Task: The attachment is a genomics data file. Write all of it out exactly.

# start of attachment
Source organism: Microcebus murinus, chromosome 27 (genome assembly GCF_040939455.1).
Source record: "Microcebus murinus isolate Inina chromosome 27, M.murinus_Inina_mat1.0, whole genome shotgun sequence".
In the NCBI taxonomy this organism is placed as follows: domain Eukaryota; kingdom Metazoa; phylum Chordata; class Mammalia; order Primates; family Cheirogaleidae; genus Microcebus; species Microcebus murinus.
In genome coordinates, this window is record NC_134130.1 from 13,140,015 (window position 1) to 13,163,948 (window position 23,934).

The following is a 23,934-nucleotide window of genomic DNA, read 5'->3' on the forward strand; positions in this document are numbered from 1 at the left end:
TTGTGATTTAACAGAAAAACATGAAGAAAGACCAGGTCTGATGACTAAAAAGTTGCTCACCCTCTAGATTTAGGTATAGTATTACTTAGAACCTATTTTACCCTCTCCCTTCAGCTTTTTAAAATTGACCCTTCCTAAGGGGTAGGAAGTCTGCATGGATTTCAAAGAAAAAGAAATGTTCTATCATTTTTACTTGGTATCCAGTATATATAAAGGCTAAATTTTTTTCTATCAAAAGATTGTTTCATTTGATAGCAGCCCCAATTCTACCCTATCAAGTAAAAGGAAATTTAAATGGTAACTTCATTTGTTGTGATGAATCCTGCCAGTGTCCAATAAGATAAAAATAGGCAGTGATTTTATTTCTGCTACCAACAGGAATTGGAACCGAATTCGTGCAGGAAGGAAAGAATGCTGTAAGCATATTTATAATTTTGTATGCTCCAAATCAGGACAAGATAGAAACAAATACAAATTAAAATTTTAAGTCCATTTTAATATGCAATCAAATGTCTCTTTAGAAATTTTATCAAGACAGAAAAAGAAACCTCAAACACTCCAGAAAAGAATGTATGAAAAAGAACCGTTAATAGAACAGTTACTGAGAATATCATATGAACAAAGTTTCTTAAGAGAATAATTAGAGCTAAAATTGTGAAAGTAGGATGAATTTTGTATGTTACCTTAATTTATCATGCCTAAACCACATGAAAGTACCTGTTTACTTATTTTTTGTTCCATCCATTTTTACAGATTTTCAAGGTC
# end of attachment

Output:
Source organism: Microcebus murinus, chromosome 27 (genome assembly GCF_040939455.1).
Source record: "Microcebus murinus isolate Inina chromosome 27, M.murinus_Inina_mat1.0, whole genome shotgun sequence".
In the NCBI taxonomy this organism is placed as follows: domain Eukaryota; kingdom Metazoa; phylum Chordata; class Mammalia; order Primates; family Cheirogaleidae; genus Microcebus; species Microcebus murinus.
In genome coordinates, this window is record NC_134130.1 from 13,140,015 (window position 1) to 13,163,948 (window position 23,934).

The following is a 23,934-nucleotide window of genomic DNA, read 5'->3' on the forward strand; positions in this document are numbered from 1 at the left end:
TTGTGATTTAACAGAAAAACATGAAGAAAGACCAGGTCTGATGACTAAAAAGTTGCTCACCCTCTAGATTTAGGTATAGTATTACTTAGAACCTATTTTACCCTCTCCCTTCAGCTTTTTAAAATTGACCCTTCCTAAGGGGTAGGAAGTCTGCATGGATTTCAAAGAAAAAGAAATGTTCTATCATTTTTACTTGGTATCCAGTATATATAAAGGCTAAATTTTTTTCTATCAAAAGATTGTTTCATTTGATAGCAGCCCCAATTCTACCCTATCAAGTAAAAGGAAATTTAAATGGTAACTTCATTTGTTGTGATGAATCCTGCCAGTGTCCAATAAGATAAAAATAGGCAGTGATTTTATTTCTGCTACCAACAGGAATTGGAACCGAATTCGTGCAGGAAGGAAAGAATGCTGTAAGCATATTTATAATTTTGTATGCTCCAAATCAGGACAAGATAGAAACAAATACAAATTAAAATTTTAAGTCCATTTTAATATGCAATCAAATGTCTCTTTAGAAATTTTATCAAGACAGAAAAAGAAACCTCAAACACTCCAGAAAAGAATGTATGAAAAAGAACCGTTAATAGAACAGTTACTGAGAATATCATATGAACAAAGTTTCTTAAGAGAATAATTAGAGCTAAAATTGTGAAAGTAGGATGAATTTTGTATGTTACCTTAATTTATCATGCCTAAACCACATGAAAGTACCTGTTTACTTATTTTTTGTTCCATCCATTTTTACAGATTTTCAAGGTC